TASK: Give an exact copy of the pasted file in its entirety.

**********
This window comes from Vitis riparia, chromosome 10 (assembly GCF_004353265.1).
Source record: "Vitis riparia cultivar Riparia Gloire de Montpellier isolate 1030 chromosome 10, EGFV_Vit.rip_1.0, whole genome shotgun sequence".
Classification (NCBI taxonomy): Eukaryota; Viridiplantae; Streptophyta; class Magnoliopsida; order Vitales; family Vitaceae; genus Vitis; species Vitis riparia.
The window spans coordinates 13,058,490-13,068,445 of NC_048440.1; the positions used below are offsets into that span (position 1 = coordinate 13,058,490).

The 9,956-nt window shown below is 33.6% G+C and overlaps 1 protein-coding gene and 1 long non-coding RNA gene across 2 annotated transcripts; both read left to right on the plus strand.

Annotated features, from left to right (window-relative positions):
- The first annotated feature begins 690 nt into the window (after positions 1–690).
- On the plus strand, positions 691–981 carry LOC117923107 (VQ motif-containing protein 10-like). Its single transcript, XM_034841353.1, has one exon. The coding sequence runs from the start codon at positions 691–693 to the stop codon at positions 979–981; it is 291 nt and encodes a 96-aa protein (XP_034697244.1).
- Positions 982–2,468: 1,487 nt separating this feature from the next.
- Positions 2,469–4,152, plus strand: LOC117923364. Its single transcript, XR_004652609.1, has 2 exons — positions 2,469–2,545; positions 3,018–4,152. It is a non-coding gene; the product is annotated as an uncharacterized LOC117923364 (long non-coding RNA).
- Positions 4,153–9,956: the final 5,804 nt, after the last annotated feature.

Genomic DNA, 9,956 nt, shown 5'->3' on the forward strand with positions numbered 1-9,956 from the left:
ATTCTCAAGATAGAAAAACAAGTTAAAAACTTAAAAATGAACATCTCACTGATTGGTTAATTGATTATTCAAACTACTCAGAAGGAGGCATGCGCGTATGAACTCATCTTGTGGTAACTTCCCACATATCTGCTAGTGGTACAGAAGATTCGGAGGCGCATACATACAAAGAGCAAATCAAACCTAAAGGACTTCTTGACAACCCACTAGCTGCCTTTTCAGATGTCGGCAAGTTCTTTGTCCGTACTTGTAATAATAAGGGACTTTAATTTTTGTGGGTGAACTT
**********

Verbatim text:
This window comes from Vitis riparia, chromosome 10 (assembly GCF_004353265.1).
Source record: "Vitis riparia cultivar Riparia Gloire de Montpellier isolate 1030 chromosome 10, EGFV_Vit.rip_1.0, whole genome shotgun sequence".
Classification (NCBI taxonomy): Eukaryota; Viridiplantae; Streptophyta; class Magnoliopsida; order Vitales; family Vitaceae; genus Vitis; species Vitis riparia.
The window spans coordinates 13,058,490-13,068,445 of NC_048440.1; the positions used below are offsets into that span (position 1 = coordinate 13,058,490).

The 9,956-nt window shown below is 33.6% G+C and overlaps 1 protein-coding gene and 1 long non-coding RNA gene across 2 annotated transcripts; both read left to right on the plus strand.

Annotated features, from left to right (window-relative positions):
- The first annotated feature begins 690 nt into the window (after positions 1–690).
- On the plus strand, positions 691–981 carry LOC117923107 (VQ motif-containing protein 10-like). Its single transcript, XM_034841353.1, has one exon. The coding sequence runs from the start codon at positions 691–693 to the stop codon at positions 979–981; it is 291 nt and encodes a 96-aa protein (XP_034697244.1).
- Positions 982–2,468: 1,487 nt separating this feature from the next.
- Positions 2,469–4,152, plus strand: LOC117923364. Its single transcript, XR_004652609.1, has 2 exons — positions 2,469–2,545; positions 3,018–4,152. It is a non-coding gene; the product is annotated as an uncharacterized LOC117923364 (long non-coding RNA).
- Positions 4,153–9,956: the final 5,804 nt, after the last annotated feature.

Genomic DNA, 9,956 nt, shown 5'->3' on the forward strand with positions numbered 1-9,956 from the left:
ATTCTCAAGATAGAAAAACAAGTTAAAAACTTAAAAATGAACATCTCACTGATTGGTTAATTGATTATTCAAACTACTCAGAAGGAGGCATGCGCGTATGAACTCATCTTGTGGTAACTTCCCACATATCTGCTAGTGGTACAGAAGATTCGGAGGCGCATACATACAAAGAGCAAATCAAACCTAAAGGACTTCTTGACAACCCACTAGCTGCCTTTTCAGATGTCGGCAAGTTCTTTGTCCGTACTTGTAATAATAAGGGACTTTAATTTTTGTGGGTGAACTT